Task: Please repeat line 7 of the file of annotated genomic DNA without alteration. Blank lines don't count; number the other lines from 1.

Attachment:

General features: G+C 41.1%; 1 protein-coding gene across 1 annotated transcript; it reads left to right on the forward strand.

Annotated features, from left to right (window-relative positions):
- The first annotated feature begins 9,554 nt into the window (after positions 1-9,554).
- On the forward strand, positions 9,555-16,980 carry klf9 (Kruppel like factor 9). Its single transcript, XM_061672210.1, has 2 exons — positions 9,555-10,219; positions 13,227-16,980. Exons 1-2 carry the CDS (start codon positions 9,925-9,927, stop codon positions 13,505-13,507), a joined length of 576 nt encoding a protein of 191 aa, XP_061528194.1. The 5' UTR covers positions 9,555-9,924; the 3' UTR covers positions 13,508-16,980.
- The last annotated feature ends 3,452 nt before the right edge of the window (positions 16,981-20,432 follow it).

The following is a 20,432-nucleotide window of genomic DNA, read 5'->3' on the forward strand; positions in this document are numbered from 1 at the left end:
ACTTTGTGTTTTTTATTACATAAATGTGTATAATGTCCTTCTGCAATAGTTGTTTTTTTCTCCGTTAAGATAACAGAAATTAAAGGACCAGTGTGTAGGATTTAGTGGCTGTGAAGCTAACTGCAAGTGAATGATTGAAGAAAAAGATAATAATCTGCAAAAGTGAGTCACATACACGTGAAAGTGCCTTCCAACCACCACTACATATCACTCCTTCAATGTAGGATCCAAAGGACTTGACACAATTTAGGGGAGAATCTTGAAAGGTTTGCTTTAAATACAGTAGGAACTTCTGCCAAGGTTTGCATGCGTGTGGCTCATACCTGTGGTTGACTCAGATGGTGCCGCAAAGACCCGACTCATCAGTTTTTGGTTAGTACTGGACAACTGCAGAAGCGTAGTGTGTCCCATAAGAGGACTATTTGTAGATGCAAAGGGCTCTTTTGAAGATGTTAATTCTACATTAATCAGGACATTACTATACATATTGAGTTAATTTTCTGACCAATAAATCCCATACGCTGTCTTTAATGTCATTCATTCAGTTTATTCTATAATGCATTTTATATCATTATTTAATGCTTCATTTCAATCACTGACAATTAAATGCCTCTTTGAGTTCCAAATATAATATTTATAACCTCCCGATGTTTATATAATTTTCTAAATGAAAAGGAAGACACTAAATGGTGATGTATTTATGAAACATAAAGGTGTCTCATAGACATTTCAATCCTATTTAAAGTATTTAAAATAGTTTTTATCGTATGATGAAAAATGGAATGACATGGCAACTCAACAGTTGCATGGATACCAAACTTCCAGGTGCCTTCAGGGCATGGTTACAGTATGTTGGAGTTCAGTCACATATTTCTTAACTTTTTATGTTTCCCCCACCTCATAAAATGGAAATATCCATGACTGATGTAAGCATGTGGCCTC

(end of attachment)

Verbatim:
ACTTTGTGTTTTTTATTACATAAATGTGTATAATGTCCTTCTGCAATAGTTGTTTTTTTCTCCGTTAAGATAACAGAAATTAAAGGACCAGTGTGTAGGATTTAGTGGCTGTGAAGCTAACTGCAAGTGAATGATTGAAGAAAAAGATAATAATCTGCAAAAGTGAGTCACATACACGTGAAAGTGCCTTCCAACCACCACTACATATCACTCCTTCAATGTAGGATCCAAAGGACTTGACACAATTTAGGGGAGAATCTTGAAAGGTTTGCTTTAAATACAGTAGGAACTTCTGCCAAGGTTTGCATGCGTGTGGCTCATACCTGTGGTTGACTCAGATGGTGCCGCAAAGACCCGACTCATCAGTTTTTGGTTAGTACTGGACAACTGCAGAAGCGTAGTGTGTCCCATAAGAGGACTATTTGTAGATGCAAAGGGCTCTTTTGAAGATGTTAATTCTACATTAATCAGGACATTACTATACATATTGAGTTAATTTTCTGACCAATAAATCCCATACGCTGTCTTTAATGTCATTCATTCAGTTTATTCTATAATGCATTTTATATCATTATTTAATGCTTCATTTCAATCACTGACAATTAAATGCCTCTTTGAGTTCCAAATATAATATTTATAACCTCCCGATGTTTATATAATTTTCTAAATGAAAAGGAAGACACTAAATGGTGATGTATTTATGAAACATAAAGGTGTCTCATAGACATTTCAATCCTATTTAAAGTATTTAAAATAGTTTTTATCGTATGATGAAAAATGGAATGACATGGCAACTCAACAGTTGCATGGATACCAAACTTCCAGGTGCCTTCAGGGCATGGTTACAGTATGTTGGAGTTCAGTCACATATTTCTTAACTTTTTATGTTTCCCCCACCTCATAAAATGGAAATATCCATGACTGATGTAAGCATGTGGCCTC